08/14/2012 06:55 pm ET Updated Oct 14, 2012

It's a Marathon, Not a Sprint: Staying Motivated in Your Job Search

Staying motivated when job hunting is tough. You start off excited and energized, ready to make a big change and move up in the world. But by the end, you can't wait for it to be over. You're mentally drained and physically exhausted, unprepared for the difficulties of the endeavor.

This shouldn't be surprising. It takes about four years to change jobs, so by the time you start looking, you're probably out of practice. You forget that the average job search takes 10 months. You underestimate the time it takes to polish your resume, research the right companies and do multiple rounds of interviews. So you put all of your energy into the beginning of the process when optimism runs high, but leave few reserves for the later stages when things get difficult and only sheer will power can propel you forward.

The job search is a marathon, not a sprint. It's very much a mind game, where success is based on persistence, determination and attitude as much as it is on skill, preparation and organization. Manage your motivation poorly, and you'll develop a negative attitude that will hurt your prospects and discourage others from helping you. Manage it properly, and it could be the deciding factor in landing the right opportunity. Below are several tactics to help you maintain a high level of motivation throughout your job search:

1. Start with the right mentality. Assume you're in it for the long haul. Then, do the simple math to remind yourself how long things take. Refreshing your resume and writing a baseline cover letter takes about a week. Finding and meeting the right recruiters takes about a month. Getting an offer takes at least three interactions, with a one week gap in between. Once you have an offer, the negotiation and approval process takes at least a few weeks. And so on. You'll quickly realize that even in the best scenario, your job search will take several months. By adjusting your expectations from the start, you'll ensure that you have enough motivation in the later stages when you need it most.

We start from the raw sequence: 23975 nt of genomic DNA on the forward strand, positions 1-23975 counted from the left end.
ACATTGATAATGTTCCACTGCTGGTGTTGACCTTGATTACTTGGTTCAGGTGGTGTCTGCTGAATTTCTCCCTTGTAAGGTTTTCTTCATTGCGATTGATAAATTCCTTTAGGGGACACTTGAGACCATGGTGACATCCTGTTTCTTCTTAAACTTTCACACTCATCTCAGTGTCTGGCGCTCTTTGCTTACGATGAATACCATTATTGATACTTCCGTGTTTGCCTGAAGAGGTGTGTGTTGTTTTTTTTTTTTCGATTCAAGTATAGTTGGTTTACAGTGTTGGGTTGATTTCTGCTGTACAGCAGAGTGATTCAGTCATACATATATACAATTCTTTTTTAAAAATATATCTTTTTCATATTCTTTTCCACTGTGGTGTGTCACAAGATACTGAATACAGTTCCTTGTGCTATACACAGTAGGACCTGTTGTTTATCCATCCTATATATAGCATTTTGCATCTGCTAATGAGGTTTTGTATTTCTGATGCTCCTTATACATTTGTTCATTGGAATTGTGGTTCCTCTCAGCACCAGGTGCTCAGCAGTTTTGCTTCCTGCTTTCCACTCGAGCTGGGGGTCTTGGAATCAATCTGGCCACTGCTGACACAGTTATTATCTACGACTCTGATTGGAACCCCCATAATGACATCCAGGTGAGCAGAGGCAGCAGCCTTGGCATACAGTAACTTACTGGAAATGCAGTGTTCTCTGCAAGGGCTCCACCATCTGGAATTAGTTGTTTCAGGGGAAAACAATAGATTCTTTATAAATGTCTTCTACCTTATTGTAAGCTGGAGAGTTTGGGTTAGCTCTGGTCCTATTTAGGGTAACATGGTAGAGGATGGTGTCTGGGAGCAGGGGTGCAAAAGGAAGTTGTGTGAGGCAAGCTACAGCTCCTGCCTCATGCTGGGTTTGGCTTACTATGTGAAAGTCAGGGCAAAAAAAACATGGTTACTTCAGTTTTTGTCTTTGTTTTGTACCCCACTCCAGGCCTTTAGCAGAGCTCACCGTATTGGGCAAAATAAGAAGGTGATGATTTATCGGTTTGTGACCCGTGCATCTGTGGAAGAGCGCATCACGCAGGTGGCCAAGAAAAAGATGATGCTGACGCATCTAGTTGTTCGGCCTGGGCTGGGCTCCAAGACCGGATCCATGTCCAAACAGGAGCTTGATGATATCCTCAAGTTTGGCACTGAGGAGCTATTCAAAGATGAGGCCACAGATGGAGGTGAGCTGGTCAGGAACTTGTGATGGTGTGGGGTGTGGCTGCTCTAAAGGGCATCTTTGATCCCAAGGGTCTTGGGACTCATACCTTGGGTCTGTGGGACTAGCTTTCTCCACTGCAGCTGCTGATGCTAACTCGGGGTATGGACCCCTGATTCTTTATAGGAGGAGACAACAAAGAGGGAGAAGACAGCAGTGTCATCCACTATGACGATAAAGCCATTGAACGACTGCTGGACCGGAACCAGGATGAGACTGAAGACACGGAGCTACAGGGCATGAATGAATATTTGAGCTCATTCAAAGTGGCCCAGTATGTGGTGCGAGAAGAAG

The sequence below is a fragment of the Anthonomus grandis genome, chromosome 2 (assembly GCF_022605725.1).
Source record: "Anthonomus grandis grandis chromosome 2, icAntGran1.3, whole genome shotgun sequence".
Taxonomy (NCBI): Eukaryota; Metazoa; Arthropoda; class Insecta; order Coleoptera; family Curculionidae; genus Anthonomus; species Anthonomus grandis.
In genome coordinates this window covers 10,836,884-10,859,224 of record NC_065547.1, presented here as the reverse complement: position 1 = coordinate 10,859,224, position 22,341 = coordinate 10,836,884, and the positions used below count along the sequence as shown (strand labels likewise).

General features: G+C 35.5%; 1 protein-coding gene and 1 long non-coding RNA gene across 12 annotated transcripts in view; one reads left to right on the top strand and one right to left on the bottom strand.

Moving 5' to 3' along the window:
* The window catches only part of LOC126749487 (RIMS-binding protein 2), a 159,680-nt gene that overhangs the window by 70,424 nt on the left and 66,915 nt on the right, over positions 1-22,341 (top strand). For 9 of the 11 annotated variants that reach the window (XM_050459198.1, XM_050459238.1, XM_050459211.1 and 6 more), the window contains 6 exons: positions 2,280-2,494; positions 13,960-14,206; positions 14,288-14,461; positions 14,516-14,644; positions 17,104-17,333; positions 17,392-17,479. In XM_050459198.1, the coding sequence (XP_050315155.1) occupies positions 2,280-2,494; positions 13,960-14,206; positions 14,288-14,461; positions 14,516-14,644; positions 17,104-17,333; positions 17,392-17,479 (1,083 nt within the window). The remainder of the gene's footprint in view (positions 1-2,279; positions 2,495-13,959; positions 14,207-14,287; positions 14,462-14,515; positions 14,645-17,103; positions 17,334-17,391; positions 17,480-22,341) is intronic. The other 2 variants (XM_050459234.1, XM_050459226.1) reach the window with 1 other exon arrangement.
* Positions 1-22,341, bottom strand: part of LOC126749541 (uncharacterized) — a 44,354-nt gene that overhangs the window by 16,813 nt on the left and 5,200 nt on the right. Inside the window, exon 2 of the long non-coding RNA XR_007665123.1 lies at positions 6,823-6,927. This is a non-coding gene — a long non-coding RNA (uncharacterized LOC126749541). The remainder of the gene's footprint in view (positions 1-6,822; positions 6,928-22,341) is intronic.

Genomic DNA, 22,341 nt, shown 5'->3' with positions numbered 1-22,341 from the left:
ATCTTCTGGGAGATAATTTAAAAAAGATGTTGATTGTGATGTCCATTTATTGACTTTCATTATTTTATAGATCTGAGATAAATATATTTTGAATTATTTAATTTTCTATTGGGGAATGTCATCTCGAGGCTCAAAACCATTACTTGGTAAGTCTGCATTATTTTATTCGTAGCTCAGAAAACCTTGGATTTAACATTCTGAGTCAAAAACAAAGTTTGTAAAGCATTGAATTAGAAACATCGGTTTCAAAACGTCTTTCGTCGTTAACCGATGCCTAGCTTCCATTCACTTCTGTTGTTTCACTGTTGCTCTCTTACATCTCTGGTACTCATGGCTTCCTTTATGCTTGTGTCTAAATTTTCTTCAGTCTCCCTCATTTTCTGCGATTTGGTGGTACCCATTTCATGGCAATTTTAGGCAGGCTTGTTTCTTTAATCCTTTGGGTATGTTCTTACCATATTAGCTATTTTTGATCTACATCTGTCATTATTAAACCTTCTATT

2. Identify things you can't control. Job hunting typically involves several decision-makers and a variety of outside influences, so many things are beyond your control. For example, fewer firms may be hiring because the economy is bad. Recruiting managers can't respond to you right way, because if they did that with every applicant, they'd never get anything done. HR takes a long time to get the right approvals and paperwork, because they have legal considerations that you may not be aware of. You can't change any of these factors, so why waste the effort and lose motivation for no reason? Focus instead on the things you can control, like attending networking events or asking for warm introductions, as this will increase your chances of finding a job.